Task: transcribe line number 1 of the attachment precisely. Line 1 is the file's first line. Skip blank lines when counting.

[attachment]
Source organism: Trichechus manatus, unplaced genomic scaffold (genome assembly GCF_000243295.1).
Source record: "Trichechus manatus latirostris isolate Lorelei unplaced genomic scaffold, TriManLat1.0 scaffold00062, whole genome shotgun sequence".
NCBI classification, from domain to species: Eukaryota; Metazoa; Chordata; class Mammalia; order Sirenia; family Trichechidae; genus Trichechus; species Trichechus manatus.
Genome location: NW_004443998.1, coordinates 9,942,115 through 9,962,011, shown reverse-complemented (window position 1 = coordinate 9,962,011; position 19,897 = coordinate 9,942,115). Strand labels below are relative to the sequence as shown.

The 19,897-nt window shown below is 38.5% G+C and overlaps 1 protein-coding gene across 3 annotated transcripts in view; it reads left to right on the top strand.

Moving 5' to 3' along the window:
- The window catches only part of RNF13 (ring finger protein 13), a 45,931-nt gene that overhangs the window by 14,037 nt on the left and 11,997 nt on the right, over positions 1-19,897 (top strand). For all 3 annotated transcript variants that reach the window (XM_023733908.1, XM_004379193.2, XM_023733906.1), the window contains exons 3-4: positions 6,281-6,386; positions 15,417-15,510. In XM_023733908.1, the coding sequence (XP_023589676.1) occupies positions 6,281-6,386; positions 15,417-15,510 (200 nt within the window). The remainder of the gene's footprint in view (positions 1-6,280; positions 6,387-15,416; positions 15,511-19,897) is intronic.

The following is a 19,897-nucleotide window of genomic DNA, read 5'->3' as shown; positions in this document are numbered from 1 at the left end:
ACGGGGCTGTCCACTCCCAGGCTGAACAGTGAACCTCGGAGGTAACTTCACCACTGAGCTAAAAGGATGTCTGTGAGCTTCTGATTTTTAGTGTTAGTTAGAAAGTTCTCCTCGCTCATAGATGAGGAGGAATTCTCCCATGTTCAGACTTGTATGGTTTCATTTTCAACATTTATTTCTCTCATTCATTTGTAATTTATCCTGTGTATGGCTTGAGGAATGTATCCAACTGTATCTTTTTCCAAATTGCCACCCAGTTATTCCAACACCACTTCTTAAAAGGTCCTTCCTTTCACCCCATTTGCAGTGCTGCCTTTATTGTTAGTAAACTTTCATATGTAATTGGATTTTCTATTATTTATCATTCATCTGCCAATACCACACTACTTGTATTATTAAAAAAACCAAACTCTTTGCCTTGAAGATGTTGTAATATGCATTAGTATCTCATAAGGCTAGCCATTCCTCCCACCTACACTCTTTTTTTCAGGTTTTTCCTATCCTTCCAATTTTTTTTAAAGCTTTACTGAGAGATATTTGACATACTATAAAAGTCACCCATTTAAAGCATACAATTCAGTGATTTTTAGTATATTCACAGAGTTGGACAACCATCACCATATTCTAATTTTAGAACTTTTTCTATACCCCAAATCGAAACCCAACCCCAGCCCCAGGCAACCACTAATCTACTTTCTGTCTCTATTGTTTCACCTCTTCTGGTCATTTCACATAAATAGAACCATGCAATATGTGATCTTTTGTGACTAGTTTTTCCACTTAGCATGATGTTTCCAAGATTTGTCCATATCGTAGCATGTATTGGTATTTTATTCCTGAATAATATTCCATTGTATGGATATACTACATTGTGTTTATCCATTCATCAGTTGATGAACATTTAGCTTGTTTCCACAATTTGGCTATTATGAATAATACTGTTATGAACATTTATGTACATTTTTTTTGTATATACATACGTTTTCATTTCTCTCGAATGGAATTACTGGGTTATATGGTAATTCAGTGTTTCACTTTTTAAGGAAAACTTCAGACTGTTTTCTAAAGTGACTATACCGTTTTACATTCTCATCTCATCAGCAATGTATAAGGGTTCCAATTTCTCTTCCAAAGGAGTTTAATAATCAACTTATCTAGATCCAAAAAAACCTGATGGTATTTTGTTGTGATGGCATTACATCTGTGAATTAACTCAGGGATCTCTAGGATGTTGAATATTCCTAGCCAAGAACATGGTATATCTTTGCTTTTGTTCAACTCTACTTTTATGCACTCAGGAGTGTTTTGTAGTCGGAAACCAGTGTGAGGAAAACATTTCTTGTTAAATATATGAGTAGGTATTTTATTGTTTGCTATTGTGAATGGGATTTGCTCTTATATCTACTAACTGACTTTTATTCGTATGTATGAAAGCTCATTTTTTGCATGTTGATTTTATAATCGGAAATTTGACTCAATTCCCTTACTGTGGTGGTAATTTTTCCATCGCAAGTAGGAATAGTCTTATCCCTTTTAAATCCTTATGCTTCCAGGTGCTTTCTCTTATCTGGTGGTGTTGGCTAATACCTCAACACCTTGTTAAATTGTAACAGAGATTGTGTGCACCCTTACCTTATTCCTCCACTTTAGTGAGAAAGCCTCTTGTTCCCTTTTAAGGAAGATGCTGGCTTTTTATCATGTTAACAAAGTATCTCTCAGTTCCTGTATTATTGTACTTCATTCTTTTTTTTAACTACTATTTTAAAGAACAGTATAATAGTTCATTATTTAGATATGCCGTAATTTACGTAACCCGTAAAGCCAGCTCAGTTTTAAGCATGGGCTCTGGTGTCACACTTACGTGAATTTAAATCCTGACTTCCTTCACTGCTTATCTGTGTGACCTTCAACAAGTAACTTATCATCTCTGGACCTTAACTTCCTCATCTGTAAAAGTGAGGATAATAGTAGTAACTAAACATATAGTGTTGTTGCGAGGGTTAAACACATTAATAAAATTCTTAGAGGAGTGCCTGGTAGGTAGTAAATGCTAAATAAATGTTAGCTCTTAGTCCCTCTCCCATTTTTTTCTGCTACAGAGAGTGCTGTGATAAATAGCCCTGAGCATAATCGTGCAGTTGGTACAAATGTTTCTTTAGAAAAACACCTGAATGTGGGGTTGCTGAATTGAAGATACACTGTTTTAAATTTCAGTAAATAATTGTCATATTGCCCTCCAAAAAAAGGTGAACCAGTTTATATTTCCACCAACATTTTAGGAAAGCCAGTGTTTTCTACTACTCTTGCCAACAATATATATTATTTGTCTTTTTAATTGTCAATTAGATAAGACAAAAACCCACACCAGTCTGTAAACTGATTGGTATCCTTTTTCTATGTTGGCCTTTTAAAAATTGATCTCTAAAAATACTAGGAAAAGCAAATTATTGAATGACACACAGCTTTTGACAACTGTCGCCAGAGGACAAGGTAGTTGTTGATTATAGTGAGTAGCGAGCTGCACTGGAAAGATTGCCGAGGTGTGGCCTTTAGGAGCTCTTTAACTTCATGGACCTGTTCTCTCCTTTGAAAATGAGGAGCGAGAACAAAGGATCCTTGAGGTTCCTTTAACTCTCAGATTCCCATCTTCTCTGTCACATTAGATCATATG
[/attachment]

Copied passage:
Source organism: Trichechus manatus, unplaced genomic scaffold (genome assembly GCF_000243295.1).